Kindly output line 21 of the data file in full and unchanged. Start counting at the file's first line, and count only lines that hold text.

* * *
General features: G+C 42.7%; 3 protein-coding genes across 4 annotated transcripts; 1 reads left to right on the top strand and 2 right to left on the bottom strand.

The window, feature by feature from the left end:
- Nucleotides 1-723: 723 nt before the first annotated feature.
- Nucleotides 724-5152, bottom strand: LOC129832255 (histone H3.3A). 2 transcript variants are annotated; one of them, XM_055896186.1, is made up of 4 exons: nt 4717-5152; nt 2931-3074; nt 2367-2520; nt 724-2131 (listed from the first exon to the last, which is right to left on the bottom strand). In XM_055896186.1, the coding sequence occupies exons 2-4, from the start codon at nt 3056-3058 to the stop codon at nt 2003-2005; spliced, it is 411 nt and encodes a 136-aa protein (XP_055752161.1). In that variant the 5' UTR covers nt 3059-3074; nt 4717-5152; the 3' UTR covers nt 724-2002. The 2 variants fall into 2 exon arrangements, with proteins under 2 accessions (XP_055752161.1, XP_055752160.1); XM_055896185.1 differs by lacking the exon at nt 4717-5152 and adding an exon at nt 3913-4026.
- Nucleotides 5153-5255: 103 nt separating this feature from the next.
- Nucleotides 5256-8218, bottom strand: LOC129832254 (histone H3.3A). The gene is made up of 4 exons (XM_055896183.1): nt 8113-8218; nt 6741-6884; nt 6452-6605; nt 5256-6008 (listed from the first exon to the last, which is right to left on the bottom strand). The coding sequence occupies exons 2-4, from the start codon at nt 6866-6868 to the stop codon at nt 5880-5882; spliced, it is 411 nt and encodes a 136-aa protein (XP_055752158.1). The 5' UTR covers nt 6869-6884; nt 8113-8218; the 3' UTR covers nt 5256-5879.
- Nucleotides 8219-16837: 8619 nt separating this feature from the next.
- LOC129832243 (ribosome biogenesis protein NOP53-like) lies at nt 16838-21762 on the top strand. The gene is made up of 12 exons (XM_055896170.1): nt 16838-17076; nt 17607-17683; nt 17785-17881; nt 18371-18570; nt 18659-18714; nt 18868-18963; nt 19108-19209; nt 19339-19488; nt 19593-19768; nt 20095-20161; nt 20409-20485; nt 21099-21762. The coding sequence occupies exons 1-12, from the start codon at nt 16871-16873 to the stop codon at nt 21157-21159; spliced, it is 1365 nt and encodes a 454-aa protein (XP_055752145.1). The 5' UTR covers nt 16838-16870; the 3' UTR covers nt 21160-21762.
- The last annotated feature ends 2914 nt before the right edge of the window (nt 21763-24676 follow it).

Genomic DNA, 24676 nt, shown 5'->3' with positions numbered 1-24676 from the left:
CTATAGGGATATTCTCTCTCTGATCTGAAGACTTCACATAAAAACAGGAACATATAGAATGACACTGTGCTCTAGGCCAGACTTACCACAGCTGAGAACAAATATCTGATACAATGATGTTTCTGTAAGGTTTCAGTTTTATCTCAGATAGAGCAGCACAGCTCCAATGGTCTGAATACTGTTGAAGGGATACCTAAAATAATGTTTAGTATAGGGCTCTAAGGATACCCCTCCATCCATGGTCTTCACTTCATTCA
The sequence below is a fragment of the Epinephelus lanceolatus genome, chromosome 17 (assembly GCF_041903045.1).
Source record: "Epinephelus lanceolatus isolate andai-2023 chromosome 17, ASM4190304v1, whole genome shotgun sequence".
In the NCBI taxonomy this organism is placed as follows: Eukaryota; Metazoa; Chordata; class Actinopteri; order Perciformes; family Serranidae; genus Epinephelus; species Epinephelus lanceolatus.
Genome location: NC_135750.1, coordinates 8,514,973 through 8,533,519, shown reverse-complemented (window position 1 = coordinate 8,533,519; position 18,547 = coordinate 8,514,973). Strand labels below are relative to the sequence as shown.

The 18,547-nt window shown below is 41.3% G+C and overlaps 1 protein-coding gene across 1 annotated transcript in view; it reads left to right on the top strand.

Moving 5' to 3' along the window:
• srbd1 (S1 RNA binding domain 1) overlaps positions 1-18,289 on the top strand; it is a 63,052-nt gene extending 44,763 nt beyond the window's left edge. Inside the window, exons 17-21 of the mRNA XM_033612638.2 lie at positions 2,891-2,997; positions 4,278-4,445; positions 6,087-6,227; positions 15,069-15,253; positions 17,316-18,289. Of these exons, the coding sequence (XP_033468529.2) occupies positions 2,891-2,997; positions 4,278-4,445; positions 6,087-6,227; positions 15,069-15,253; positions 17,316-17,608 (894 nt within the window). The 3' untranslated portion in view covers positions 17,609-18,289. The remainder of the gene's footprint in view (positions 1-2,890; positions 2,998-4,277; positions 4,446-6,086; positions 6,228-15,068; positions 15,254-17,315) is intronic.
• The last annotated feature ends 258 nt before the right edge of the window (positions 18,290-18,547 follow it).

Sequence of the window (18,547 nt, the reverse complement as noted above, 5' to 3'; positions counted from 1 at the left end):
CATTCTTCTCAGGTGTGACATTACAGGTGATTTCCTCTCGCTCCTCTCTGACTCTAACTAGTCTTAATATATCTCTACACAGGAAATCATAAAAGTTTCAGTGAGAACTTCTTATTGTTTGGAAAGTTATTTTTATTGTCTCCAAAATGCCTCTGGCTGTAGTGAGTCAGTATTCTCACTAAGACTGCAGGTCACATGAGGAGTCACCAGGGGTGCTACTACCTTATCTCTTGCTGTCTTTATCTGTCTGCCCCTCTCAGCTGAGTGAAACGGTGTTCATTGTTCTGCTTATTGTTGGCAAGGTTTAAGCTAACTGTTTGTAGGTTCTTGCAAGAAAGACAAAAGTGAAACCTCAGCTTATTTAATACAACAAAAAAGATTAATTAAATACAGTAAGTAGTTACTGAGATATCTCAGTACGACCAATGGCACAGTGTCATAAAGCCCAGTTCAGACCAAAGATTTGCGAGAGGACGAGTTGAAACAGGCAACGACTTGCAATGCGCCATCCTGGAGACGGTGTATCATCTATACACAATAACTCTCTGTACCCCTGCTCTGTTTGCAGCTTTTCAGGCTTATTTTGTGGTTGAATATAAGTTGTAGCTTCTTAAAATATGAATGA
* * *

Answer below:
CATTCTTCTCAGGTGTGACATTACAGGTGATTTCCTCTCGCTCCTCTCTGACTCTAACTAGTCTTAATATATCTCTACACAGGAAATCATAAAAGTTTCAGTGAGAACTTCTTATTGTTTGGAAAGTTATTTTTATTGTCTCCAAAATGCCTCTGGCTGTAGTGAGTCAGTATTCTCACTAAGACTGCAGGTCACATGAGGAGTCACCAGGGGTGCTACTACCTTATCTCTTGCTGTCTTTATCTGTCTGCCCCTCTCAGCTGAGTGAAACGGTGTTCATTGTTCTGCTTATTGTTGGCAAGGTTTAAGCTAACTGTTTGTAGGTTCTTGCAAGAAAGACAAAAGTGAAACCTCAGCTTATTTAATACAACAAAAAAGATTAATTAAATACAGTAAGTAGTTACTGAGATATCTCAGTACGACCAATGGCACAGTGTCATAAAGCCCAGTTCAGACCAAAGATTTGCGAGAGGACGAGTTGAAACAGGCAACGACTTGCAATGCGCCATCCTGGAGACGGTGTATCATCTATACACAATAACTCTCTGTACCCCTGCTCTGTTTGCAGCTTTTCAGGCTTATTTTGTGGTTGAATATAAGTTGTAGCTTCTTAAAATATGAATGA